You should pack a pair of binoculars that are in good repair, along with a belt pack or daypack (good for carrying books, sunscreen, extra film, etc.). As a precaution, it is a good idea to pack your binoculars, a change of clothing, toiletry items, medications, your passport, and travel documents in your airline carry-on bag. Your leaders will have a spotting scope, but if you have one and wish to bring it, please feel free to do so. Other items you should bring include an alarm clock, sunscreen, and mosquito repellent.



Tour size will be limited to ten participants. Registration closes 30 days prior to tour departure.
The fee for the tour is $3350 per person, double occupancy from La Paz, Mexico. This includes all meals from dinner on day 1 to farewell dinner on day 7, lodging as stated in the itinerary, ground transportation during the tour, usual and customary gratuities, and guide services provided by the tour leader.

The single supplement for this tour is $525.00. You will be charged a single supplement if you desire single accommodations. The tour fee does not include airfare from your home to La Paz or return, airport departure taxes, alcoholic beverages, special gratuities, phone calls, laundry or items of personal nature.

To register for this tour, please complete our Tour Registration Form and read/sign our Agreements Form and return both with a deposit of $300 per person to the address on the form. Full payment of the tour fee is due 30 days prior to tour departure.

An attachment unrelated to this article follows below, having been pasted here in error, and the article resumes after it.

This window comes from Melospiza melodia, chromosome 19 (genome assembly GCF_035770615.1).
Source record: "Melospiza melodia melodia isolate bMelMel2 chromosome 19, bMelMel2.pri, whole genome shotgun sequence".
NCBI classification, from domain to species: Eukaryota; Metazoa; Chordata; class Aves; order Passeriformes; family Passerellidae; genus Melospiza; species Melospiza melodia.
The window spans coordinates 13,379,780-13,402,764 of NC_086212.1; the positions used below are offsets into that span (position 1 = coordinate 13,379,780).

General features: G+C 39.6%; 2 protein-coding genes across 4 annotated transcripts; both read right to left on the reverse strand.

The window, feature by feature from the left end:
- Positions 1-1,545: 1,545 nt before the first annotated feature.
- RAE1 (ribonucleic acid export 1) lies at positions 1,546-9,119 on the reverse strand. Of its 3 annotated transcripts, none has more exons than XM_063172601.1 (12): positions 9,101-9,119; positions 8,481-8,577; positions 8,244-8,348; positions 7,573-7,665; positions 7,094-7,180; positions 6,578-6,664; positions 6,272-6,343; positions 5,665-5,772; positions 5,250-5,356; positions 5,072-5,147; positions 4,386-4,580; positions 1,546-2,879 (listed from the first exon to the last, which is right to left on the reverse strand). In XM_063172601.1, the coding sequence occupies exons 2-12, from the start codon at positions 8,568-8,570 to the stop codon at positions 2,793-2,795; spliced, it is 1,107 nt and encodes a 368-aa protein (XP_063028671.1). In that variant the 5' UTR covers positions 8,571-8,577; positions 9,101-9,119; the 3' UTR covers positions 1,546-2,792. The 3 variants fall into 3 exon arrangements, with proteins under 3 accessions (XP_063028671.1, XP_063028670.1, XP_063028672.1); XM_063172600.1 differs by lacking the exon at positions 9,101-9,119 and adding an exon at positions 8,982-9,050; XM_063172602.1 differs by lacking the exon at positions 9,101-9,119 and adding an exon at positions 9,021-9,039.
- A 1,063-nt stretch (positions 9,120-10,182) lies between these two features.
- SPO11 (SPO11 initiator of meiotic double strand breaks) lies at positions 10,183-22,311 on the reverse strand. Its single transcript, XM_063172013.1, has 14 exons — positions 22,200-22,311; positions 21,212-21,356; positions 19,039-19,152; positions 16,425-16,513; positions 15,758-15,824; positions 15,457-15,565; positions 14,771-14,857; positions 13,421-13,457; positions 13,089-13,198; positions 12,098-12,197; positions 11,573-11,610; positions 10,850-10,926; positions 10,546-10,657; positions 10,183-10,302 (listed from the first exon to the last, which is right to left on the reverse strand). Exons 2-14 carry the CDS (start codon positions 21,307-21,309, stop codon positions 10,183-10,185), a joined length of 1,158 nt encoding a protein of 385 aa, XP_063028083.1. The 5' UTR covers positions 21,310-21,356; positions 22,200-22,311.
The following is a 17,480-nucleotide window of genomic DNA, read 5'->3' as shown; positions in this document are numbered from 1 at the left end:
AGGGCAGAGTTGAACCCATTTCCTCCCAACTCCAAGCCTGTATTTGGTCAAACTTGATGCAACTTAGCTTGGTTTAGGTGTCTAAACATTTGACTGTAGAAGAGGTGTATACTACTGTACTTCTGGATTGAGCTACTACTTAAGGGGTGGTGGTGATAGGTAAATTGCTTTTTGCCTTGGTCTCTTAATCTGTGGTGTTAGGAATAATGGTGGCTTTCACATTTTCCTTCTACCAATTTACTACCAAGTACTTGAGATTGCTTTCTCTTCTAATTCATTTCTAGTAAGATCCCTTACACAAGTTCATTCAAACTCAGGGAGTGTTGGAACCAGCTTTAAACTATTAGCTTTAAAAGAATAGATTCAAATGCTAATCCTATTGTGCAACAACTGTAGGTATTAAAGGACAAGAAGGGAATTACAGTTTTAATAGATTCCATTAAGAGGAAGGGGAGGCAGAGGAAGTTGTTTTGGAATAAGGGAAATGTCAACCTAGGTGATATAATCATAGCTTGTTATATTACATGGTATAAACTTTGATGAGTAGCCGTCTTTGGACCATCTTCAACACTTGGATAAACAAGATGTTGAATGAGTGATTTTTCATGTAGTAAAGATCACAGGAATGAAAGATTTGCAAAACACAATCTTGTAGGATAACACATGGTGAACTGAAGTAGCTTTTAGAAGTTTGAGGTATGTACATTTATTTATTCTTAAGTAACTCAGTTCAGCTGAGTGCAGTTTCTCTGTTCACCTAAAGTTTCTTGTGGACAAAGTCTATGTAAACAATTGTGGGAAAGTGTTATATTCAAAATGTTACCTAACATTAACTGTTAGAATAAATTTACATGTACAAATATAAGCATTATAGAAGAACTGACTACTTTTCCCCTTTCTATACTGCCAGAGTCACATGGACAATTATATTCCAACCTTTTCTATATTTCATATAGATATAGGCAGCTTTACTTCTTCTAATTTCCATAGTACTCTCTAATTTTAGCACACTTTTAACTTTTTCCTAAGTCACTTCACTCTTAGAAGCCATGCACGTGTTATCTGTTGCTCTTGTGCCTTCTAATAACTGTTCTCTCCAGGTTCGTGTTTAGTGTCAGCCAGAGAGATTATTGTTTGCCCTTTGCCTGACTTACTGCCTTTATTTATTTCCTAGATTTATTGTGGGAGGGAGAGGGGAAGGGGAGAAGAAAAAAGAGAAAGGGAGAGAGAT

Travel into Mexico for citizens of the United States requires proof of citizenship, which may be a valid U.S. passport (preferable) or a birth certificate with a raised seal (either the original or a copy). Additionally, a tourist card, which may be filled out aboard your flight to Mexico, is required. Both the proof of citizenship and the tourist card must be carried with you while in Mexico.

Electricity: Mexico uses 110 volts AC, the same as the U.S. An adapter may be needed at times for polarized plugs (those with one prong larger than the other).
Country Telephone Code: 52
Currency: New Pesos (N$) as of 1/93.
Time zone: Mexico is on US Central standard time; EXCEPT Sonora, Sinaloa, Nayarit and Baja California Sur, which are on US Mountain; and Baja California Norte which, is on Pacific time.
Departure tax: As of this writing, international departure tax from Mexico is approximately US $12. Since mid-1992, this tax has been included in your airline ticket, so be aware so as not to pay it again. If not included in your ticket, it must be paid in local currency (subject to change).

Help Numbers:
Weather: 1-900-WEATHER (this is a toll call).
Health: Centers for Disease Control & Prevention 877-FYI-TRIP.
State Department: Travel Advisories & Citizen’s Emergency Center (202) 647-5225.